Annonaceae (Custard apple family)

The pulp of custard apple is sweet and aromatic.

Description. Custard apple is a small deciduous tree, 4-10 m (13-33 ft) tall, with an open crown and spreading branches. Alternate leaves oblong, 10-20 cm (4-8 in) long by 2-7 cm (0.8-2.8 in) wide, pointed at the apex. Fragrant flowers with 3 yellowish-green and cream-colored petals are borne in small, drooping clusters of 3 or 4. Compound fruits heartshaped or of irregular shape, 8-18 cm (3-7 in) in diameter, with yellow-brown or reddish skin when ripe, with varying degree of reticulation. Pulp soft, cream-colored, sweet and aromatic, with numerous black, glossy seeds. The sweetness and aroma of the fruit depend on the variety and the individual.

Origin and Distribution. Probably native to the Caribbean and Central America, where it grows in tropical lowlands and mountains up to 1,000 m (3,300 ft). The plant spread in pre-Columbian times throughout tropical America and has become naturalized in many regions. The tree is fairly common in southern Africa and tropical Asia. The custard apple requires a tropical climate and more humid conditions than the closely related sugar apple (A. squamosa, p. 22).

Food uses. The fruit is less valued than other members of its genus, especially the sugar apple, the cherimoya (A. cherimola, p. 16), and the soursop (A. muricata, p. 19). Custard apples are usually eaten fresh, or the pulp is scooped out and made into milk shakes, ice cream, or sauces for cakes. The flesh is served with cream and sugar and eaten as dessert. Comments. The tree is sometimes used as rootstock for other Annona species. As with those other Annona species, the crushed seeds were commonly used as an insecticide to kill lice. Several parts of the plant play an important role in traditional medicine. Leaf extracts are used to treat skin infections, and leaf infusions are reputed to have a calming effect on humans. Description. Sugar apple is a small deciduous tree with an open crown and irregular branching, 3-8 m (10-26 ft) tall. Alternate leaves oblong, 6-16 cm (2.4- 6.3 in) long by 3-5 cm (1.2-2 in) wide. Fragrant flowers are produced singly or in small clusters at tips of branches. Flowers 2-4 cm (0.8-1.6 in) long with fleshy, elongated, yellowish-green petals and a dark red base. Aggregate fruits gray-green, heart-shaped, 5-12 cm (2-5 in) in diameter with numerous round protuberances. Pulp yellowish-white, soft, in conical segments. The juicy, sweet, delicious-tasting flesh contains several to many hard black or brown seeds.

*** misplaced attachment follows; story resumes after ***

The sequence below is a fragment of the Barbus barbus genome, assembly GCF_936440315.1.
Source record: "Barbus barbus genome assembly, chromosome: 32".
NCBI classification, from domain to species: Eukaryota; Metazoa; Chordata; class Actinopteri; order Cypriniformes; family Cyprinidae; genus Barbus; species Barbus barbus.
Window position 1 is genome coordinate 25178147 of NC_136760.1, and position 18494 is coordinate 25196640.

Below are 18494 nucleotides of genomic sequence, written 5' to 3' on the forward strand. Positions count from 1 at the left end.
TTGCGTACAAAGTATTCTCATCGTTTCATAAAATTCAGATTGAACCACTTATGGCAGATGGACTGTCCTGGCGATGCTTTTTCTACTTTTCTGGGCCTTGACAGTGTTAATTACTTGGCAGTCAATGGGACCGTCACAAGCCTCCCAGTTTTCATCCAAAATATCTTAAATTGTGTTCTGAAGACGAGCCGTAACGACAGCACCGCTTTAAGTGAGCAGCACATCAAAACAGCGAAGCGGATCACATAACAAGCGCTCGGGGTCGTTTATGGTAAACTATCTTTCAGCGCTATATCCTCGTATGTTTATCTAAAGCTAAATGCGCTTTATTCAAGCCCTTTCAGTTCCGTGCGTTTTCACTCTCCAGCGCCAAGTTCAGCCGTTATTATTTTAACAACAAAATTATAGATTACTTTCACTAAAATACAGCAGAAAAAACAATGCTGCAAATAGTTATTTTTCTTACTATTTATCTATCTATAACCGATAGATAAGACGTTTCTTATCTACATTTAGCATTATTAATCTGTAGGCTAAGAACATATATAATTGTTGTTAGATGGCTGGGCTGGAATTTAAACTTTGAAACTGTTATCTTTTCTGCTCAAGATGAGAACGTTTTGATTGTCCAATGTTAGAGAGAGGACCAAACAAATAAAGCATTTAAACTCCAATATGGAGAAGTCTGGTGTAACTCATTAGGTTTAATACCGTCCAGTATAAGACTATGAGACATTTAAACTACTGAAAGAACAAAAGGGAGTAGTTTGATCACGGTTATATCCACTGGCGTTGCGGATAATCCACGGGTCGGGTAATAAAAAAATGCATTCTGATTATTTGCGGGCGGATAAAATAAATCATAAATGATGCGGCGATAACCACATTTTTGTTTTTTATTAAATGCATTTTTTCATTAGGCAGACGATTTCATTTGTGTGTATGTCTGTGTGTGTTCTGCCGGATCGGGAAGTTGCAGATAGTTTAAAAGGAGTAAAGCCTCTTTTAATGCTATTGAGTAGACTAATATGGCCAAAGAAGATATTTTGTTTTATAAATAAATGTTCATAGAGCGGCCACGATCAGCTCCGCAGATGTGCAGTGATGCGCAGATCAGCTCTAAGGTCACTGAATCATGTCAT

Origin and Distribution. Native to tropical America, though the exact origin is unknown. The sugar apple grows naturally in warm lowlands under dry or humid conditions. Seeds of the species were brought to India by Portuguese sailors before 1590. Today it is a popular fruit throughout tropical India. Spaniards brought the fruit tree to the Philippines, from where it spread to the rest of tropical Asia and northern Australia. The sugar apple is cultivated in small-scale plantations or as a dooryard tree in most tropical and some subtropical countries.

Food uses. The pulp is eaten fresh. In parts of Asia, the strained pulp is used to flavor ice cream or to prepare milk shakes. It is important to remove the seeds before putting the pulp in an electric blender, since the crushed seeds are toxic. The pulp is processed industrially for the manufacture of desserts and ice creams.